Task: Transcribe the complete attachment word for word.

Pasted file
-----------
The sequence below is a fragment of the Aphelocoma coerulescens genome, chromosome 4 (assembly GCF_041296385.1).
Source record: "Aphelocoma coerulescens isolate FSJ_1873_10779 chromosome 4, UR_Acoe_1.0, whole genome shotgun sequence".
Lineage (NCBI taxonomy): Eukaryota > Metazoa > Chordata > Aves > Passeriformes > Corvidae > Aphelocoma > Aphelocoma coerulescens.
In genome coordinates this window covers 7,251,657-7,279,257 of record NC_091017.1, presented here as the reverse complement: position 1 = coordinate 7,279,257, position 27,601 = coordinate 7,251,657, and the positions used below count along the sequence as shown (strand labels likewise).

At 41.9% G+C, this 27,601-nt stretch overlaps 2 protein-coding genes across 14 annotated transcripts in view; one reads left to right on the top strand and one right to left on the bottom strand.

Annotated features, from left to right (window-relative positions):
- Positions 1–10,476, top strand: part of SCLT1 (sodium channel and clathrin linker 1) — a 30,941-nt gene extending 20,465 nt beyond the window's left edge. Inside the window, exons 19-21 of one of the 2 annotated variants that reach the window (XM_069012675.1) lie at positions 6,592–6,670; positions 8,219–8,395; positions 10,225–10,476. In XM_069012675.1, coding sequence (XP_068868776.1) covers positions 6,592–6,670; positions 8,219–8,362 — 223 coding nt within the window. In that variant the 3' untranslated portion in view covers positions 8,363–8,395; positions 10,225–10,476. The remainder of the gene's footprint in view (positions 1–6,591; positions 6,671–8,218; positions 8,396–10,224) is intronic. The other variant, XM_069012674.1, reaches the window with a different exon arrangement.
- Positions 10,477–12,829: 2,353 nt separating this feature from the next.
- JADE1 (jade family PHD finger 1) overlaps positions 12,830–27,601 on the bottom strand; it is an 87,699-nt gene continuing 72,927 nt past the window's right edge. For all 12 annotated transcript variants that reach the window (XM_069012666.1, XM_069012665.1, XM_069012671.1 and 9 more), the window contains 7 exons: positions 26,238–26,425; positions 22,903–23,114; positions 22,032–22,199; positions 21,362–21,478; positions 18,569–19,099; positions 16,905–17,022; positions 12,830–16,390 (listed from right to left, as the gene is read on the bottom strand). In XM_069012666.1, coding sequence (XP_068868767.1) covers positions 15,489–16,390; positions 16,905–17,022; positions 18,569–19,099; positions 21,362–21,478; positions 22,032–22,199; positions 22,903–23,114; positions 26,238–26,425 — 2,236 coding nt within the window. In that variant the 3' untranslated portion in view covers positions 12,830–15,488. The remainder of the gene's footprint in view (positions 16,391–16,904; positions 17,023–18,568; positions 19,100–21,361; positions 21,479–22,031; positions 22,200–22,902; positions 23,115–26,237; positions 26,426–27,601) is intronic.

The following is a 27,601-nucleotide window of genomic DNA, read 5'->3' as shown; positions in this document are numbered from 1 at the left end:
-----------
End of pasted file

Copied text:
The sequence below is a fragment of the Aphelocoma coerulescens genome, chromosome 4 (assembly GCF_041296385.1).
Source record: "Aphelocoma coerulescens isolate FSJ_1873_10779 chromosome 4, UR_Acoe_1.0, whole genome shotgun sequence".
Lineage (NCBI taxonomy): Eukaryota > Metazoa > Chordata > Aves > Passeriformes > Corvidae > Aphelocoma > Aphelocoma coerulescens.
In genome coordinates this window covers 7,251,657-7,279,257 of record NC_091017.1, presented here as the reverse complement: position 1 = coordinate 7,279,257, position 27,601 = coordinate 7,251,657, and the positions used below count along the sequence as shown (strand labels likewise).

At 41.9% G+C, this 27,601-nt stretch overlaps 2 protein-coding genes across 14 annotated transcripts in view; one reads left to right on the top strand and one right to left on the bottom strand.

Annotated features, from left to right (window-relative positions):
- Positions 1–10,476, top strand: part of SCLT1 (sodium channel and clathrin linker 1) — a 30,941-nt gene extending 20,465 nt beyond the window's left edge. Inside the window, exons 19-21 of one of the 2 annotated variants that reach the window (XM_069012675.1) lie at positions 6,592–6,670; positions 8,219–8,395; positions 10,225–10,476. In XM_069012675.1, coding sequence (XP_068868776.1) covers positions 6,592–6,670; positions 8,219–8,362 — 223 coding nt within the window. In that variant the 3' untranslated portion in view covers positions 8,363–8,395; positions 10,225–10,476. The remainder of the gene's footprint in view (positions 1–6,591; positions 6,671–8,218; positions 8,396–10,224) is intronic. The other variant, XM_069012674.1, reaches the window with a different exon arrangement.
- Positions 10,477–12,829: 2,353 nt separating this feature from the next.
- JADE1 (jade family PHD finger 1) overlaps positions 12,830–27,601 on the bottom strand; it is an 87,699-nt gene continuing 72,927 nt past the window's right edge. For all 12 annotated transcript variants that reach the window (XM_069012666.1, XM_069012665.1, XM_069012671.1 and 9 more), the window contains 7 exons: positions 26,238–26,425; positions 22,903–23,114; positions 22,032–22,199; positions 21,362–21,478; positions 18,569–19,099; positions 16,905–17,022; positions 12,830–16,390 (listed from right to left, as the gene is read on the bottom strand). In XM_069012666.1, coding sequence (XP_068868767.1) covers positions 15,489–16,390; positions 16,905–17,022; positions 18,569–19,099; positions 21,362–21,478; positions 22,032–22,199; positions 22,903–23,114; positions 26,238–26,425 — 2,236 coding nt within the window. In that variant the 3' untranslated portion in view covers positions 12,830–15,488. The remainder of the gene's footprint in view (positions 16,391–16,904; positions 17,023–18,568; positions 19,100–21,361; positions 21,479–22,031; positions 22,200–22,902; positions 23,115–26,237; positions 26,426–27,601) is intronic.

The following is a 27,601-nucleotide window of genomic DNA, read 5'->3' as shown; positions in this document are numbered from 1 at the left end: